What should Argentina do?

1

Enhance its NDC to be 1.5C aligned by COP26

  • Adopt strong and accessible energy efficiency measures.
  • Replace old thermoelecric power plants for renewable energy;
  • Enforce the Law on Fortests;
  • Incorporate resilience principles in infrastructre projects;
  • Invest more in early warning systems to prevent disasters in the agriculture sector.
  • Promote participatory processes for assessing vulnerabilities, impacts and risks, including at the subnational and local levels.
  • Set science-based mitigation goals and translate them into decarbonisation trajectories to 2050.
  • Establish clear links between the subnational and national adaptation policy cycles (planning, implementation and MEL), allocating costs to national and subnational adaptation needs and priorities and agreeing on a national methodology for measuring loss and damage.
2

Build a just and resilient recovery plan:

Establish a recovery plan in line with the NDC, as measures taken so far are not aligned. For instance, there are fossil fuel subsidies, potential environmental damaging international trade deals with China, among others.

What should be known about Argentina?

  • The Law no. 27520 on Climate Change established the foundations for climate policy at the national and subnational levels. The main features of the Climate Act include: a Cabinet on Climate Change with different levels of work; a National Adaptation and Mitigation Plan; provincial plans and a National Information System on Climate Change.
  • The Ministry of the Environment is the sectoral authority and the Climate Change Secretariat, under its aegis, is the Administrative Technical Coordination for the work of the Cabinet on Climate Change. The Cabinet’s function is to coordinate the implementation of the Plan and climate policies among all government areas – hence, it relies on the active engagment from all sectors.

Recent developments, threats and levers for action

Recent developments

  • The appointment of a new secretariat for climate change at the Ministry of Environment is strengthening the work and priority to adaptation.
  • The publication of the National Adaptation and Mitigation Plan has been rescheduled to the end of 2022, with the production of green hydrogen is prioritized as announced at COP26. This entails agreements and conversations between national and international public and private actors (national government, province of Rio Negro, automotive and energy sector companies, Germany, etc.).

Strength

      • A strong scientific community with consolidated research institutions in climate change and contribution to the IPCC.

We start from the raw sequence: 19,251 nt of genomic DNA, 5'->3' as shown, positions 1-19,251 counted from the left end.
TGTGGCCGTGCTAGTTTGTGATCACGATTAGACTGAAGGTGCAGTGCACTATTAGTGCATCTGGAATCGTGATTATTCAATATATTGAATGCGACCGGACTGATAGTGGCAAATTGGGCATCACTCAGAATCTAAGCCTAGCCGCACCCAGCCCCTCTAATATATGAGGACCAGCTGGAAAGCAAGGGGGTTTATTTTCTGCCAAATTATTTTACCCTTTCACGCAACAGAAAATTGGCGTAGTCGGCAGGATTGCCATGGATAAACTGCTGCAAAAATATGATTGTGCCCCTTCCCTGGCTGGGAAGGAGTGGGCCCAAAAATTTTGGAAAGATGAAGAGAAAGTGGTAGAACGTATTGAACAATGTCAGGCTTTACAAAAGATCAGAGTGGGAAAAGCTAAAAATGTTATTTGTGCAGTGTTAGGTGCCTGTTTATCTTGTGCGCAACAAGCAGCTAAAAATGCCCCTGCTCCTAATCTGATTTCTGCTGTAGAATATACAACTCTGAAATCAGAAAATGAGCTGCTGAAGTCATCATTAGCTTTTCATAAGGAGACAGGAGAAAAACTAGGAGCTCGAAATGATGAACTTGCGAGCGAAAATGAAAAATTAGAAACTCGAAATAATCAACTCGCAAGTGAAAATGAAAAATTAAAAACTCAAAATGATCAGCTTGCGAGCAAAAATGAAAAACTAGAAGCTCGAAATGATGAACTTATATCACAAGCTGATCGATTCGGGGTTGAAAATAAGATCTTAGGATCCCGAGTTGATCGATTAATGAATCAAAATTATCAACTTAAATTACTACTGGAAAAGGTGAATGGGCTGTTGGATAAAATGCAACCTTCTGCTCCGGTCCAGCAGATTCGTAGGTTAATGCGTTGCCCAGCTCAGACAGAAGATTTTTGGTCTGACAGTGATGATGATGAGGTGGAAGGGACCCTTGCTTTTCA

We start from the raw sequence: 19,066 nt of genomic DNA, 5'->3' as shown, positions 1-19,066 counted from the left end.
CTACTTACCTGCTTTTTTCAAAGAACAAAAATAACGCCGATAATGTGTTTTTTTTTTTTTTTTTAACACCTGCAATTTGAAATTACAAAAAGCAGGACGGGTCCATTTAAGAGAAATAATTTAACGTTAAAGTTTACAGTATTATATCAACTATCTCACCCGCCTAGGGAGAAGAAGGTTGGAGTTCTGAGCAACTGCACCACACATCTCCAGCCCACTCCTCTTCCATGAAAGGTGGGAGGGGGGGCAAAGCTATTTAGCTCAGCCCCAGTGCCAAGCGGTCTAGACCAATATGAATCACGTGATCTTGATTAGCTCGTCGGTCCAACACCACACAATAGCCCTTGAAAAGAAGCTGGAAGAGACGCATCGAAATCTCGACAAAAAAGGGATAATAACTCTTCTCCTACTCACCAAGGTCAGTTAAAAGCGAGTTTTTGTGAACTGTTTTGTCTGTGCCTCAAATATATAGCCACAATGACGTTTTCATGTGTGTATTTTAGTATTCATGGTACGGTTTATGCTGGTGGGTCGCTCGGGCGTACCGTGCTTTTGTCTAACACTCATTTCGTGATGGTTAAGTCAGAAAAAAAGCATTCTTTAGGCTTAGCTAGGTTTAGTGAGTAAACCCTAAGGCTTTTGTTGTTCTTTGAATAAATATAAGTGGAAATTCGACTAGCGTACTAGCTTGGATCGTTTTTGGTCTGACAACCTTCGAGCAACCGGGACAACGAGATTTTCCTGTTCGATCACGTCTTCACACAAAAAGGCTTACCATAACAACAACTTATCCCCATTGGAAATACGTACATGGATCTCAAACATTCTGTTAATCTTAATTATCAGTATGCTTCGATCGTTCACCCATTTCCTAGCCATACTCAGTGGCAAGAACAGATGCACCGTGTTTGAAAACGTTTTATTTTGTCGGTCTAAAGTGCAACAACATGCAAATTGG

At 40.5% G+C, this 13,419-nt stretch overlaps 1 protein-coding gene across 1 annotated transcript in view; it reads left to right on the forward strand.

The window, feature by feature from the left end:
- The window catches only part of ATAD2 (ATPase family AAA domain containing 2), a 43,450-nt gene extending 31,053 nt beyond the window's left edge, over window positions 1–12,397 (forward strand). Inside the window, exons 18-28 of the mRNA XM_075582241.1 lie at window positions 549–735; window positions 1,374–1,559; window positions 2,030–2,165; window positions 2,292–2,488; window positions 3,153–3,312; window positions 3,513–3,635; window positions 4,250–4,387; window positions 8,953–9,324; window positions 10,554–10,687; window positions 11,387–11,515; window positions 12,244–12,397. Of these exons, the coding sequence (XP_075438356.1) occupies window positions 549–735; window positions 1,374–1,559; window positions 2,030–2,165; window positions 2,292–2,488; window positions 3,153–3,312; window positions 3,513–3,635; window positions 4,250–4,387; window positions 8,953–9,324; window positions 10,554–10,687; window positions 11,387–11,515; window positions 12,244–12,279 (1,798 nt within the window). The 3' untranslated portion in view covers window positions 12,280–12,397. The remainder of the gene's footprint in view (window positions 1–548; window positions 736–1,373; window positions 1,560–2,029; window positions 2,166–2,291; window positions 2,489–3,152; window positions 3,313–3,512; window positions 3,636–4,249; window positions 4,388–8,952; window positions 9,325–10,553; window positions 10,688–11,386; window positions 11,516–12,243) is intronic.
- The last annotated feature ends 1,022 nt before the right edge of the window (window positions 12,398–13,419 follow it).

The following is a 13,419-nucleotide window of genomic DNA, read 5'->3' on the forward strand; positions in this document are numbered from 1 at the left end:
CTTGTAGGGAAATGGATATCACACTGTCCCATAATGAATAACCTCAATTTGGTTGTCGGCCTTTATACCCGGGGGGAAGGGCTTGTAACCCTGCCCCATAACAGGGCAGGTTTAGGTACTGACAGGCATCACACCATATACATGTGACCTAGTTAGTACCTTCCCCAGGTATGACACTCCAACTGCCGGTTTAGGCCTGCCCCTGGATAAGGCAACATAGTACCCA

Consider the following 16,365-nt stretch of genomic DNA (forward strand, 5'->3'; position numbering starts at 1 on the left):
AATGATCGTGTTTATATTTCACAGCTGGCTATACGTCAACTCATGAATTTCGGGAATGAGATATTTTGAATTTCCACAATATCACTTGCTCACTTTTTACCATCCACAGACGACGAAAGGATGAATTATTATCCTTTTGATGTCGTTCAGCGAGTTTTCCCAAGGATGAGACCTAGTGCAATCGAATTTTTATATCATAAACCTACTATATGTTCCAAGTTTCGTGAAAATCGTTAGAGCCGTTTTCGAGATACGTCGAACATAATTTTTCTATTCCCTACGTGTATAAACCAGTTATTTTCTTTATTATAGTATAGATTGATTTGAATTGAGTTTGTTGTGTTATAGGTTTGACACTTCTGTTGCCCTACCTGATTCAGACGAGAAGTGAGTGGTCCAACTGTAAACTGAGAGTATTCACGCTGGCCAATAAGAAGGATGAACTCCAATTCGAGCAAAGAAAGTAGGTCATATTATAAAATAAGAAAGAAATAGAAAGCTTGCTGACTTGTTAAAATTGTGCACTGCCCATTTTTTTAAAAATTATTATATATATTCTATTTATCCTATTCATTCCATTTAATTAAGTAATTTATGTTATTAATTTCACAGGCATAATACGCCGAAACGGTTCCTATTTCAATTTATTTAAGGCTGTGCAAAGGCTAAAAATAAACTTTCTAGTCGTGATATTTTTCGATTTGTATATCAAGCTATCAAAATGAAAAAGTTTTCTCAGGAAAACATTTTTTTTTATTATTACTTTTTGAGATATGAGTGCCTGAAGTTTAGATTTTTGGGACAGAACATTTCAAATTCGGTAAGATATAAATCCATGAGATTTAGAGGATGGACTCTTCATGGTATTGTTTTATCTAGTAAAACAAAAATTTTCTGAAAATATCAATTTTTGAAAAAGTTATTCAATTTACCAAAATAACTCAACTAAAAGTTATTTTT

• Very high potential for renewables, both wind and solar.
      • A strategic country in Latin America region with an important tradition in foreign policy and with great potential for positive leadership.

Opportunities

      • Increased awareness about climate change but communication is a challenge and a great opportunity at the same time.
      • Great potential for the country and its role in LAC to embrace a just ecological transition.

Weaknesses

      • Major challenges to enable the energy transition include governance, economic and financial aspects, regulatory frameworks, tax and incentive schemes, and fossil fuel subsidies.
      • International debt as a structural weakness for the Argentine economy, society and politics, and finding permanent solutions to recurring debt is key.
      • A persistent dissociation between climate, social and economic policy.

Threats

      • Narrative of economic development over environmental integrity.
      • Economic challenges and International debt payment.
      • Foreign exchange dependency, need for obtain it through commodities (agribusiness, Oil and Gas).
      • Lock in of new extractivism as a transition model (e.g. green hydrogen and rare minerals).

About Climate Diplomacy Snapshots

The data is clear. Accelerated and enhanced action is needed now to build resilience and avoid the worst impacts of climate change. As they seek to address the ongoing health, economic and social impacts of COVID-19, governments should seize opportunities to invest in a recovery that will build social, economic and climate resilience on the long-term.The Climate Diplomacy Snapshots aim to provide the climate community with a clear overview of what each country should do, on climate and recovery, to pursue these joint objectives and keep the global average temperature increase to 1.5°C. Each has been prepared with the help of national experts, and will be regularly updated. The snapshots aim to support climate advocacy in the lead up to COP26.

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